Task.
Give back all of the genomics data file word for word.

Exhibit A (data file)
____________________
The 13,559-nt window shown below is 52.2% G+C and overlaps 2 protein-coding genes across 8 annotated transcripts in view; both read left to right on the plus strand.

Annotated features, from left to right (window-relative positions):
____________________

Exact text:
The 13,559-nt window shown below is 52.2% G+C and overlaps 2 protein-coding genes across 8 annotated transcripts in view; both read left to right on the plus strand.

Annotated features, from left to right (window-relative positions):